The most common way of setting a weight loss goal is to think about a certain number you think you’d like to be at and set it. Constantly running to the scale to see how much weight you’ve dropped… or maybe even gained. It can easily become an obsession for some. Hopefully it ends in happy results but if results aren’t happening as quickly as you’d like then it can be easy to get discouraged.
Weight is a number. But is it really? Every one’s bodies are different. Two people who weigh the same and are the same height could look completely different. This is because muscle and fat weigh differently. So, if you’re losing fat but gaining muscle simultaneously then that may cause you to believe you’re not going in the direction you want. This can make everything confusing and hard to set accurate goals.
Why It’s Not Accurate
The number one reason that using the scale as your main or only way of tracking your progress isn’t accurate, is because that muscle weighs more than fat (when comparing size). A pound of fat is about the size of a grapefruit, while a pound of muscle is about the size of a tangerine. Essentially a pound of fat takes up more room in your body than muscle does.
(Limes are about the same size as tangerines, so you can use this picture for a visual…if you’re still unsure the grape fruit is the big purple-redish one and the limes are the small green ones)
Weight fluctuates throughout the day based on activity level, as well as your food and water intake. This can make it difficult to track your weight plus add the potential muscle gains and it can be hard to tell what’s going on. I personally prefer to measure fat loss rather than weight loss. I could really care less about my weight, to me it’s just a number. I care more about how my body looks (my fat loss and muscle gains).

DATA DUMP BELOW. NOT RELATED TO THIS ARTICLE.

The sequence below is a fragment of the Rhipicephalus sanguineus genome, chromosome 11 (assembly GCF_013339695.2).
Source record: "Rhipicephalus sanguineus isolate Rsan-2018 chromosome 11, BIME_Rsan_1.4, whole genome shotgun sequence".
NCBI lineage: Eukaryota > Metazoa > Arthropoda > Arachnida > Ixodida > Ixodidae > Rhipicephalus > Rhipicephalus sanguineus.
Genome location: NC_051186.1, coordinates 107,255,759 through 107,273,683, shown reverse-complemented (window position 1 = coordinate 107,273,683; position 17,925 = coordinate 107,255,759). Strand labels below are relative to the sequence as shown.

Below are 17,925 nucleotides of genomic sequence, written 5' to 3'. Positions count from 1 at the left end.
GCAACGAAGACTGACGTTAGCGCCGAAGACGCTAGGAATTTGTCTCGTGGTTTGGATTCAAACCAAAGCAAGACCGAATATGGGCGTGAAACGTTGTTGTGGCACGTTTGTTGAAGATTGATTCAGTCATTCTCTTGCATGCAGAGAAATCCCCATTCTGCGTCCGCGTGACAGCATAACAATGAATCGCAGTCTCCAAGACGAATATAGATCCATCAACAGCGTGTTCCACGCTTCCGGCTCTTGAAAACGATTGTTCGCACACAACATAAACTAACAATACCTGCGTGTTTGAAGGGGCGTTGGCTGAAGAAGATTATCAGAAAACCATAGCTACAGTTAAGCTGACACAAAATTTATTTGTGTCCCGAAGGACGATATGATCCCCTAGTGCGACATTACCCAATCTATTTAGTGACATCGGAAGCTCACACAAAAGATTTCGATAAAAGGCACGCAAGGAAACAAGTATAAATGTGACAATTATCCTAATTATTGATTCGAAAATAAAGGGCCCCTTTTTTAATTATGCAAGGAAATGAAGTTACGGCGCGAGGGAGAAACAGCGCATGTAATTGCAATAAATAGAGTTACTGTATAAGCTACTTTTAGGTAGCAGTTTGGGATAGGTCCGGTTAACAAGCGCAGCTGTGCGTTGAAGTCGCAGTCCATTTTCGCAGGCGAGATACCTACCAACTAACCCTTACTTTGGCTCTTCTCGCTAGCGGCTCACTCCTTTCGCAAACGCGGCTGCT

I’m sure you’re with me when I say that fat loss is the goal here. That’s really what all this is about. Losing the fat, becoming stronger, healthier and a better version of you.
Better Ways To Plan
I think it is daunting to plan for a specific number, especially if it’s far away, and try to drop the weight to that goal. Because you may not really know what that number will look like for you. Of course it’s possible to plan this way, people do it all the time! I personally think that it is an easier mindset to plan these types of goals:
- Look for tangible and visible signs. For example, Feeling that your jeans have gotten a bit looser or, (further down the way) you’ve dropped two pants sizes.
- Measuring the different areas of your body. This one can be very beneficial because you can compare them to your eating habits/exercises and see if a specific area is doing better than another or worse. This way you can modify your work outs to target or work certain areas harder. If you’re trying to lose belly fat you can visually see where you’re at and then see where you want to be.
Ways To Measure Weight/Fat Loss
There a few ways to measure your progress and there isn’t really a right or wrong. All methods will work to a degree. It more so depends on your preferences and goals. Here are the most common methods:
- The good ol’ scale. Every one’s go to for measuring their weight and for sure a useful tool.
- A tape measure (the ones people use for sewing crafts… not home improvement). These are great for keeping track of different areas of your body and seeing if there are any changes.
- Don’t track at all. This may sound counter-intuitive, but if you’re eating healthy, and getting good exercise then trying to worry about the numbers and progress may feel like a lot.
These are the main ways to track your progress. There are other methods of course. You can even seek out professional help but unless you have a special case for this I wouldn’t recommend it. They can cost a lot of money and don’t really seem necessary if you don’t have unusual circumstances.
My Two Cents
I use a mixture of all these. I try to weigh myself only once a week. Weighing yourself every day can send you all over the map because of the fluctuations and it is tiresome to me. During healthy and sustainable weight loss you should be losing about a pound a week. Everyone’s bodies are different but that is the average, so why run to the scale everyday?
If I measure my body I, again, try only to do it once a week. I prefer to notice the changes as they come along without having to take time out of my busy day to measure my whole body and find the averages of each part and then compare them to the day before, and the day before that, and so on. If that is what you want, power to you! I personally just don’t care about the numbers that much. As long as I am seeing progress that is fine with me.